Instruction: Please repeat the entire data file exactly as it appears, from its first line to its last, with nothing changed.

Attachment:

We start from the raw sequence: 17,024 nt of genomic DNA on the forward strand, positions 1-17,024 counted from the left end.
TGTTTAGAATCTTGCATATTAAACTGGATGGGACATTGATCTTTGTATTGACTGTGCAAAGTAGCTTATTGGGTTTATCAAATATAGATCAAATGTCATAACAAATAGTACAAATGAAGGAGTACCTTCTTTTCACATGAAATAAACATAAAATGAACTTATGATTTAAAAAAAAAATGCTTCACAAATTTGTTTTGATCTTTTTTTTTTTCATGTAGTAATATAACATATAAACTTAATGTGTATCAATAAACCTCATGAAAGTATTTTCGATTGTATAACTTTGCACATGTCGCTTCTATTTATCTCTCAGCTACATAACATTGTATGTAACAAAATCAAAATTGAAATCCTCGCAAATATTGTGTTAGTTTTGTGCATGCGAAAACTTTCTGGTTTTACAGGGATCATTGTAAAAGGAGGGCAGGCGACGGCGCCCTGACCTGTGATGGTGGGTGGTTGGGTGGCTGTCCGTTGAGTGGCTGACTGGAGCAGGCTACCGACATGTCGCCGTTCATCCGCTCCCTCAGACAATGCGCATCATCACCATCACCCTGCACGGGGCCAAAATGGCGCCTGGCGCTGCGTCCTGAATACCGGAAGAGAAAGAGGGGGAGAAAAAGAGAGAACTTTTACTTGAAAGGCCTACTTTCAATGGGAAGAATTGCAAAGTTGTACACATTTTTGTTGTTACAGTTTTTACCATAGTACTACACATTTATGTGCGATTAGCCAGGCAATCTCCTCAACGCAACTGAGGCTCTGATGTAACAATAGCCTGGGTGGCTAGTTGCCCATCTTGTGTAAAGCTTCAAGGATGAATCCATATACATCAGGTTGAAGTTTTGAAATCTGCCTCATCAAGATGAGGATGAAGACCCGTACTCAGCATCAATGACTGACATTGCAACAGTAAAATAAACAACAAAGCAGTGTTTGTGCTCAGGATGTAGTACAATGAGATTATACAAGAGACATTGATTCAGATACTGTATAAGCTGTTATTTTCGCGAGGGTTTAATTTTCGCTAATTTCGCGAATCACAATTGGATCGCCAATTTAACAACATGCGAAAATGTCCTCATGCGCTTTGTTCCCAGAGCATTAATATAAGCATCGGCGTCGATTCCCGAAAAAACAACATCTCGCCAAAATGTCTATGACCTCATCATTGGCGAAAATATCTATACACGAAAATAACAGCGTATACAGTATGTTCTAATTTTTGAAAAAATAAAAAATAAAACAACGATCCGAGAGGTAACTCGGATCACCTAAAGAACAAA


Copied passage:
We start from the raw sequence: 17,024 nt of genomic DNA on the forward strand, positions 1-17,024 counted from the left end.
TGTTTAGAATCTTGCATATTAAACTGGATGGGACATTGATCTTTGTATTGACTGTGCAAAGTAGCTTATTGGGTTTATCAAATATAGATCAAATGTCATAACAAATAGTACAAATGAAGGAGTACCTTCTTTTCACATGAAATAAACATAAAATGAACTTATGATTTAAAAAAAAAATGCTTCACAAATTTGTTTTGATCTTTTTTTTTTTCATGTAGTAATATAACATATAAACTTAATGTGTATCAATAAACCTCATGAAAGTATTTTCGATTGTATAACTTTGCACATGTCGCTTCTATTTATCTCTCAGCTACATAACATTGTATGTAACAAAATCAAAATTGAAATCCTCGCAAATATTGTGTTAGTTTTGTGCATGCGAAAACTTTCTGGTTTTACAGGGATCATTGTAAAAGGAGGGCAGGCGACGGCGCCCTGACCTGTGATGGTGGGTGGTTGGGTGGCTGTCCGTTGAGTGGCTGACTGGAGCAGGCTACCGACATGTCGCCGTTCATCCGCTCCCTCAGACAATGCGCATCATCACCATCACCCTGCACGGGGCCAAAATGGCGCCTGGCGCTGCGTCCTGAATACCGGAAGAGAAAGAGGGGGAGAAAAAGAGAGAACTTTTACTTGAAAGGCCTACTTTCAATGGGAAGAATTGCAAAGTTGTACACATTTTTGTTGTTACAGTTTTTACCATAGTACTACACATTTATGTGCGATTAGCCAGGCAATCTCCTCAACGCAACTGAGGCTCTGATGTAACAATAGCCTGGGTGGCTAGTTGCCCATCTTGTGTAAAGCTTCAAGGATGAATCCATATACATCAGGTTGAAGTTTTGAAATCTGCCTCATCAAGATGAGGATGAAGACCCGTACTCAGCATCAATGACTGACATTGCAACAGTAAAATAAACAACAAAGCAGTGTTTGTGCTCAGGATGTAGTACAATGAGATTATACAAGAGACATTGATTCAGATACTGTATAAGCTGTTATTTTCGCGAGGGTTTAATTTTCGCTAATTTCGCGAATCACAATTGGATCGCCAATTTAACAACATGCGAAAATGTCCTCATGCGCTTTGTTCCCAGAGCATTAATATAAGCATCGGCGTCGATTCCCGAAAAAACAACATCTCGCCAAAATGTCTATGACCTCATCATTGGCGAAAATATCTATACACGAAAATAACAGCGTATACAGTATGTTCTAATTTTTGAAAAAATAAAAAATAAAACAACGATCCGAGAGGTAACTCGGATCACCTAAAGAACAAA